UBC Theses and Dissertations
Stimulus response requirements specification notation : an empirically evaluated requirements specification notation Cooper, Kendra M. L.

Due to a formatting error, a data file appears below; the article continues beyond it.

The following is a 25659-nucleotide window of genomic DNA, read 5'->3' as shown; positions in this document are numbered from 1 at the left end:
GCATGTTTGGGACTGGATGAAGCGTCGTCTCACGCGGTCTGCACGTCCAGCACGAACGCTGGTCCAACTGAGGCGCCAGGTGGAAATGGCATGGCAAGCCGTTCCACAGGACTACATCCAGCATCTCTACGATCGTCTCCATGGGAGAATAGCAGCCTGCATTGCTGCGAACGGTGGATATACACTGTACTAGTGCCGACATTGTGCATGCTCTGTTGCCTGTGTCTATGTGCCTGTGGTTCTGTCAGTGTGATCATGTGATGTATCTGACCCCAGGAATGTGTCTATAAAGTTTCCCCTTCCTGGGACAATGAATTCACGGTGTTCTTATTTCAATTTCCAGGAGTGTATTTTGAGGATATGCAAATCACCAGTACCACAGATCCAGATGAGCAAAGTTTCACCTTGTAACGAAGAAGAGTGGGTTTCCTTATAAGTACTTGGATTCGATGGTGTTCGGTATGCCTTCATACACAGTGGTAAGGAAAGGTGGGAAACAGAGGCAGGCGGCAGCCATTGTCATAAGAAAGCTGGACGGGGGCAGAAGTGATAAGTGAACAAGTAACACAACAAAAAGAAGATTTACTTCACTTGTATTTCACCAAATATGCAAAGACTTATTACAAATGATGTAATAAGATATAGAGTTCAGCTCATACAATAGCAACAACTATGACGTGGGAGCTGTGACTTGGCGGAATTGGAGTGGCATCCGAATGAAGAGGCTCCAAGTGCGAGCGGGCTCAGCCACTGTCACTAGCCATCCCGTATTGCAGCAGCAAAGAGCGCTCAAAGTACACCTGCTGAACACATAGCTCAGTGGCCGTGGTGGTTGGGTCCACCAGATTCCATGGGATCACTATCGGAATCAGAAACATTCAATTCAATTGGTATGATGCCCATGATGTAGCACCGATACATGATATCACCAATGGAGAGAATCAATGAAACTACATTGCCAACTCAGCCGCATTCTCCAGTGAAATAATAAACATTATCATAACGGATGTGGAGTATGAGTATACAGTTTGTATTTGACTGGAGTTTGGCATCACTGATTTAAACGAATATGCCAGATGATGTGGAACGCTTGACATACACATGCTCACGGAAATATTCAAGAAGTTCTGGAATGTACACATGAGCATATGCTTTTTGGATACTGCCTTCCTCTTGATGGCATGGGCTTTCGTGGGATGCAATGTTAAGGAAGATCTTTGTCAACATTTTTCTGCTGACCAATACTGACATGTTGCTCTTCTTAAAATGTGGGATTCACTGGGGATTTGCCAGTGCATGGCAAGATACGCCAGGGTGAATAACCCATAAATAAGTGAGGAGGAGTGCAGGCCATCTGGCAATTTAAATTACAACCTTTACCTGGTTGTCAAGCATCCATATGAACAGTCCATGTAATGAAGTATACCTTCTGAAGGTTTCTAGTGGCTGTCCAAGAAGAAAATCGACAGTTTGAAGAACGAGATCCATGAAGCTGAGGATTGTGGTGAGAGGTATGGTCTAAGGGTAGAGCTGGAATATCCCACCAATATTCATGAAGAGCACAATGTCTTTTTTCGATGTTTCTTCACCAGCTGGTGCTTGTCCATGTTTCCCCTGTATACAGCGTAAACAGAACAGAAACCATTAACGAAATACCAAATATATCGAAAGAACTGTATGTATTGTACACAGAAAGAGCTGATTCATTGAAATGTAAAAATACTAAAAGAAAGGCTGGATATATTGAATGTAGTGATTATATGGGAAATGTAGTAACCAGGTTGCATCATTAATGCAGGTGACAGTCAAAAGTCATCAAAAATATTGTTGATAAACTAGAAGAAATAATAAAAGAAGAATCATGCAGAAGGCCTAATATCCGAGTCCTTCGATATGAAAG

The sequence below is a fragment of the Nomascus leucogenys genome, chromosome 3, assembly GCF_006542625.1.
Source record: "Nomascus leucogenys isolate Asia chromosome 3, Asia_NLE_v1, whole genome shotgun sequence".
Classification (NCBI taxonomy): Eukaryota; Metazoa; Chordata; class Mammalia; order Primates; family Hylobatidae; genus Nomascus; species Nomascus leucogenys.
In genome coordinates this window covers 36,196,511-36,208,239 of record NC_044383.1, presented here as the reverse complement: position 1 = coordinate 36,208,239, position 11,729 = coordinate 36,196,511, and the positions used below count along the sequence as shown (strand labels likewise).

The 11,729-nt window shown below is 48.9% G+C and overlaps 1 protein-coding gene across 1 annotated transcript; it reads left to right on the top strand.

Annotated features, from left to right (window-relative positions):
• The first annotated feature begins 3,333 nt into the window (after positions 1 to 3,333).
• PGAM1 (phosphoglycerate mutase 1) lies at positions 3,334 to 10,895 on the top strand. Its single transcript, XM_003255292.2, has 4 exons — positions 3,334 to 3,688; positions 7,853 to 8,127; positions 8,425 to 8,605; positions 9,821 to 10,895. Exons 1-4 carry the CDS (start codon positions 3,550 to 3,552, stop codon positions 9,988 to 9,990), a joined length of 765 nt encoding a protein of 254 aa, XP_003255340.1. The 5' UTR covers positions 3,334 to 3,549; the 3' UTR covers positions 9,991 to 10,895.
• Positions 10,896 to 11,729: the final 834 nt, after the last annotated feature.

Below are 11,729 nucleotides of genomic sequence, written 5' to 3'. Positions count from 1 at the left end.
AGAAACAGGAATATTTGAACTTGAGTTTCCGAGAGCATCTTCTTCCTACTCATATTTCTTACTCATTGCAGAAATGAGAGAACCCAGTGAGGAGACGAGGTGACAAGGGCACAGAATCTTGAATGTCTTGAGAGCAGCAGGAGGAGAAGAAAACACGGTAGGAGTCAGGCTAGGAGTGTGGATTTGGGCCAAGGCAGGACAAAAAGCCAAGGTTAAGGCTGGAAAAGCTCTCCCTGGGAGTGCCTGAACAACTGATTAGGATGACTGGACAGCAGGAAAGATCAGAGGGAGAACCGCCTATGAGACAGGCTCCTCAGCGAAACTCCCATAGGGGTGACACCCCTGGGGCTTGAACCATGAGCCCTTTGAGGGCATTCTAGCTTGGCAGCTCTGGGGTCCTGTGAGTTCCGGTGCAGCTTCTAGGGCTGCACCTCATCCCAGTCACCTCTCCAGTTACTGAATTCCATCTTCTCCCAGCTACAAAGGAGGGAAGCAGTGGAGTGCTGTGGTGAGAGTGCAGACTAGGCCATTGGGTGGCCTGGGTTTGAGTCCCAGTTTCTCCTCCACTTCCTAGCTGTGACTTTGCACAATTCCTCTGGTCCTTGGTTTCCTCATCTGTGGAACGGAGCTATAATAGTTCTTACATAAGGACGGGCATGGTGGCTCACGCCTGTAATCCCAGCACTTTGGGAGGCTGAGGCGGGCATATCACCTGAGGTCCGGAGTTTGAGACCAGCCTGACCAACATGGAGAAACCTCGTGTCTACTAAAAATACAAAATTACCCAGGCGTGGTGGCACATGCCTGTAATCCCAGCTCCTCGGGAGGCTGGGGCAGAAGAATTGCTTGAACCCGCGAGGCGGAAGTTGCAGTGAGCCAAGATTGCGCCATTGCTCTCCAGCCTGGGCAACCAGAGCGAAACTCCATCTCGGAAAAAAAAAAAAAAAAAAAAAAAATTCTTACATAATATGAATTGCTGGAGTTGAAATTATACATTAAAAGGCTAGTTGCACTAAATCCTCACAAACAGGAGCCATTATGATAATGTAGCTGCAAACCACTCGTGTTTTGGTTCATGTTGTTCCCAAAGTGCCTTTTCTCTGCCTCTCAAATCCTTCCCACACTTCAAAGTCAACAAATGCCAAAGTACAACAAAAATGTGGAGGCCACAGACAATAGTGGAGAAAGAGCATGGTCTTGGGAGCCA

This research has focussed on the development of a formal requirements specification notation that is suitable for the specification of large scale systems with complex data and logical requirements. Examples of such systems include air traffic control systems and automated on-line library systems. The motivation for defining the stimulus response requirements specification (SRRS) notation is to provide a notation that is readable (like natural language) and yet at the same time is amenable to automated tool support. Automated tool support such as parsers, typecheckers, analysis tools, and translators are extremely valuable in the effort to make the requirements specification phase of software development better, faster, and cheaper. The quality of the requirements specification may be improved as authors use the tool support to identify and remove defects in the specification before a peer review. The improvement in the quality of the specifications allows a peer inspection to take place in less time. The improvement in quality and the reduced inspection time means that the requirements specifications cost less to create. Additional quality, time, and cost improvements may be made by automating the generation of test specifications for the system level testing phase in the software development lifecycle. The SRRS notation is evaluated in a controlled experiment to determine the costs and benefits of using the notation with its tool support in comparison to a similar, semi-formal notation. The experimental results show a significant reduction in defects detected in a peer review (81%) and a significant reduction in the amount of time to write, review, and correct a specification (39%). The costs include an increase in the training time: the subjects need two days of training, however, instead of one day. The problem of defining a requirements specification notation that is suitable for describing systems with intricate data and logical conditions is complex. The decomposition of the problem led to a divide and conquer approach that solves the problem. The result is a set of two notations. The first notation (SRRS) is tailored for specifying requirements. The second notation is a core, or foundation, notation that is tailored to manage the data and logical condition complexity. The second notation is called the data specification (DSPEC) notation. As a core notation, DSPEC may be re-used with other notations that are well suited for other phases of the lifecycle. For example, a system level test specification notation could be defined that re-used the DSPEC notation. The process of developing the formal SRRS notation is also presented in this work. The process begins with a notation that is currently being used at Raytheon Canada Systems Ltd. called Thread-Capability. The notation is evaluated and updated to create the semi-formal SRRS. The semi-formal notation is evaluated in industry in a case study and the notation is formalized by defining it syntax and semantics. A generalized process for formalizing an existing notation is included so that the work may be re-used.
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